THUR: Destruction to Development Continuum
Technique is always at the forefront of how we move, but today it particularly holds true as we try to stack up as many reps as possible. More reps means a better expression of fitness, which means we’re improving and getting more fit. So, it makes complete common sense to have a goal to do more.
But it’s important to remember that a rep is no good if it skews more destructive than developmental. Movement during high intensity days can exist across a continuum. On the far left hand side of the continuum is destruction. Think of this kind of rep as a 1R max deadlift with twenty pounds too much and a complete breakdown of spinal integrity. The net result is far more negative than positive.
On the opposite side of that continuum is development. Think of this kind of rep as a Phase 1 athlete performing 3131 tempo goblet squats.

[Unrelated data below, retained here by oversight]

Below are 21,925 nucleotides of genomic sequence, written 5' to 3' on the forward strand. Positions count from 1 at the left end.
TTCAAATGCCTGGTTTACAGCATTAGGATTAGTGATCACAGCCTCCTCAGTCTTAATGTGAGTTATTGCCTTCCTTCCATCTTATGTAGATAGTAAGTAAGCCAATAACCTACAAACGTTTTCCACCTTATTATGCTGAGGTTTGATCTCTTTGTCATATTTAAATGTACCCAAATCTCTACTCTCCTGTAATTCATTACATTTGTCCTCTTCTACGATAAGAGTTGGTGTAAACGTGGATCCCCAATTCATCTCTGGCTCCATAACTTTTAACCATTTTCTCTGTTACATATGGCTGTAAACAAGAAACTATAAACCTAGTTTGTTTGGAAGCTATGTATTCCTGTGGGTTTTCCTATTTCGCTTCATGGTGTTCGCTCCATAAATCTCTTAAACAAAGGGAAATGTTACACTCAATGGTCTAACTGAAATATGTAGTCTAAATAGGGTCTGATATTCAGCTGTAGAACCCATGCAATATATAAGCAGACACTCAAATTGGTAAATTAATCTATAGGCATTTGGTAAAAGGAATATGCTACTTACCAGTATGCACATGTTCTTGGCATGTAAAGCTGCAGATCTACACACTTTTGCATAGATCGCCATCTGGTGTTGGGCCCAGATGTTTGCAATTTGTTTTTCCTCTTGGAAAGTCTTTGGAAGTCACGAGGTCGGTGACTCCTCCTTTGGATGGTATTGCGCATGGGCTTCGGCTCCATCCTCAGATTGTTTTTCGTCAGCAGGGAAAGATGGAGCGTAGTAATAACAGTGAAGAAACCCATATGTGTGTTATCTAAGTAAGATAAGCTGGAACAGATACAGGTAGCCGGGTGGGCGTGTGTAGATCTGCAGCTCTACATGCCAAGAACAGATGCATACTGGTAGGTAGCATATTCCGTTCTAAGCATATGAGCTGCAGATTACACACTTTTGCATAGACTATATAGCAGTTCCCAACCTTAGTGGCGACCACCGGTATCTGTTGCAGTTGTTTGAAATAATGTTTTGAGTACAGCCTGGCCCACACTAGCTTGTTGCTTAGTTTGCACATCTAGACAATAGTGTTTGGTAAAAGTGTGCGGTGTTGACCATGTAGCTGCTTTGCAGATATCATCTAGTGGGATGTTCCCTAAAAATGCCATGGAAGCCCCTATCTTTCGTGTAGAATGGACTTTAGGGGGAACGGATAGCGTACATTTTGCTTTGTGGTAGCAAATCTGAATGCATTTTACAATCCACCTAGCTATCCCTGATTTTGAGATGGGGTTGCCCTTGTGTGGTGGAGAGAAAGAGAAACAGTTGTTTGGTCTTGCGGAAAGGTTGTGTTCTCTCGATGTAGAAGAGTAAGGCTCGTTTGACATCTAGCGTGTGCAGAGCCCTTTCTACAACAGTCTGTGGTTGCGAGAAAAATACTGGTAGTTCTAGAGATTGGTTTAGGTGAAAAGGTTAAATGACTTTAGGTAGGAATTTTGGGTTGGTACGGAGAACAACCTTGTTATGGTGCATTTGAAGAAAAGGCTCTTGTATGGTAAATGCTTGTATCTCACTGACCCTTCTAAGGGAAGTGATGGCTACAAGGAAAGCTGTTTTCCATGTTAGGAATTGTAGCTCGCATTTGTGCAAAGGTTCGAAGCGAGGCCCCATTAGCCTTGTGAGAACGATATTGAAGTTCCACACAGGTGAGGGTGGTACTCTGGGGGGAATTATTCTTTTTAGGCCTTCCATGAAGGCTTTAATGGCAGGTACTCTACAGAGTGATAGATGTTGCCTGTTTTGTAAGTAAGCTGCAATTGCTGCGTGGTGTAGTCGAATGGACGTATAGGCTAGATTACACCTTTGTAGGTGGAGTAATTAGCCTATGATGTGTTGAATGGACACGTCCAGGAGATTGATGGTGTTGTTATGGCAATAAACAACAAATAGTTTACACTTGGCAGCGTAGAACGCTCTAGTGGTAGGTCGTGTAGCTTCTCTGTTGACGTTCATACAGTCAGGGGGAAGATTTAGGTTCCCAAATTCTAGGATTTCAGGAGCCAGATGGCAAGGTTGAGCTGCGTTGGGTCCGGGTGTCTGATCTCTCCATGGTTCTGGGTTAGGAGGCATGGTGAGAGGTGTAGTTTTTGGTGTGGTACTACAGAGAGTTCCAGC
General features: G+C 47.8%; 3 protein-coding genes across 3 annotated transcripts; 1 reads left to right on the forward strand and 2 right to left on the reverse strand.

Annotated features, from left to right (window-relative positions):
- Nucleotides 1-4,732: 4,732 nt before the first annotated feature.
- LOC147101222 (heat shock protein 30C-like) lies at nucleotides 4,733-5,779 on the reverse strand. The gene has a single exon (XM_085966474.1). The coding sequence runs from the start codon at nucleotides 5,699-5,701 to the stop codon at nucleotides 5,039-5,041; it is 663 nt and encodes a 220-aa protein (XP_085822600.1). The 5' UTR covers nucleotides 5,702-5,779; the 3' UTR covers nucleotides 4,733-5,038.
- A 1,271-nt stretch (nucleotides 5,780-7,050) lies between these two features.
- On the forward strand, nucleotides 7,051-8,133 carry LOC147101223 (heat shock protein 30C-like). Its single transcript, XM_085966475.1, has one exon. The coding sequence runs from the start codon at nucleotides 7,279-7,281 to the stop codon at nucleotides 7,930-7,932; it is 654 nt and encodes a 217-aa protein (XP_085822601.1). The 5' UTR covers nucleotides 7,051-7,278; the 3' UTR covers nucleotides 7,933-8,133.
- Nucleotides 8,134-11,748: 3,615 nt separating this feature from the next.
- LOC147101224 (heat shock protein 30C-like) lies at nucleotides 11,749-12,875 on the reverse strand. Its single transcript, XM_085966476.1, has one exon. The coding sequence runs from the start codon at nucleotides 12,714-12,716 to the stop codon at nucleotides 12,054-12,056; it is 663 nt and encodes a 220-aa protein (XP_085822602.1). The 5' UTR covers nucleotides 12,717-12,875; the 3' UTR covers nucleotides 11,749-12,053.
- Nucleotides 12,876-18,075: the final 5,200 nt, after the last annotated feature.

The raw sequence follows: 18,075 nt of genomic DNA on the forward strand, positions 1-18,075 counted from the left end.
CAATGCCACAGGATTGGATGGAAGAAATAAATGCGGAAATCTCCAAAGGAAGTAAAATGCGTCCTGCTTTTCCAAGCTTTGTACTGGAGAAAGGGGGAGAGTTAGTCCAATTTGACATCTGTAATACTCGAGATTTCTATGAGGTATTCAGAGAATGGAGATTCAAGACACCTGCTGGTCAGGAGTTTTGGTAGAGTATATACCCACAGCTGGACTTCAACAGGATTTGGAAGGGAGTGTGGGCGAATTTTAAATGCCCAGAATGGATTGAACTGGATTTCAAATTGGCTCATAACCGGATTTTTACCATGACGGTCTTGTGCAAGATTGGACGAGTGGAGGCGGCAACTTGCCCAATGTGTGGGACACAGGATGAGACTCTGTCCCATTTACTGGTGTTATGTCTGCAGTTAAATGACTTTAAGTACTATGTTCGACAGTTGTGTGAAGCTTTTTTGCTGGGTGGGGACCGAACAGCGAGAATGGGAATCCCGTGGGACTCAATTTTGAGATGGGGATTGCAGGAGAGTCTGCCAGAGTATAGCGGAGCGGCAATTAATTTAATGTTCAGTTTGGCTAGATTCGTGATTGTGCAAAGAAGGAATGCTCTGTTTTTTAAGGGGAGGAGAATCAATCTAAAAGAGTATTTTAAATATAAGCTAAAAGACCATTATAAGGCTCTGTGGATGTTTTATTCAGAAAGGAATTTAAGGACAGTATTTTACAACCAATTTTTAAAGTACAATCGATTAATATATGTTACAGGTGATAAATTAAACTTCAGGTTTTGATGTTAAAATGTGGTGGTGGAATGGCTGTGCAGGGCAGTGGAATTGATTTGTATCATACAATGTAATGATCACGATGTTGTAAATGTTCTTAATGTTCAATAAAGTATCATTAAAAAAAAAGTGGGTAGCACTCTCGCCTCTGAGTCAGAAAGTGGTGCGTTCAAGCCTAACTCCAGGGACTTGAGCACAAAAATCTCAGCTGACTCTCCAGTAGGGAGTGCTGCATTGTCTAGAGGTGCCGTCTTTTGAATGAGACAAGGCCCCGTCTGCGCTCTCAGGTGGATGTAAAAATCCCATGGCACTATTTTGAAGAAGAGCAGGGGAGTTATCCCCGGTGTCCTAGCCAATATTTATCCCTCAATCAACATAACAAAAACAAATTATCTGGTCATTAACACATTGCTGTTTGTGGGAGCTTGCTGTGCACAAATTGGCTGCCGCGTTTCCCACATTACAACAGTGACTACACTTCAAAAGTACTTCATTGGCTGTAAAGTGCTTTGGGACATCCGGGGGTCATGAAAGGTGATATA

“Well duh, wouldn’t we want all reps to fall exclusively towards development?”
Honest answer? No.
If all we ever do are 100% developmental movements and reps, we don’t ever overload to the point where our position is challenged, then we never drive physiological change. It is in this in between area, where either loading or intensity reaches a point where minor breakdowns in technique may occur where we drive adaptation.
Remember, the mastery of technique (100% developmental) is step number one. As you begin, you live on the far right of that continuum. However, once that is achieved, we begin working our way a little bit more towards that middle and begin to live between halfway and far right.
There is where progress and safety reside.
First. For PPB SE:2.
5’ RKBS (62#/44#) (NO RX)
Then, For Conditioning
3/s DB Side Lunge to Curl
20 Mtn. Climbers
10 Wall Balls
1 Agility Ladder
80 Hollow Rocks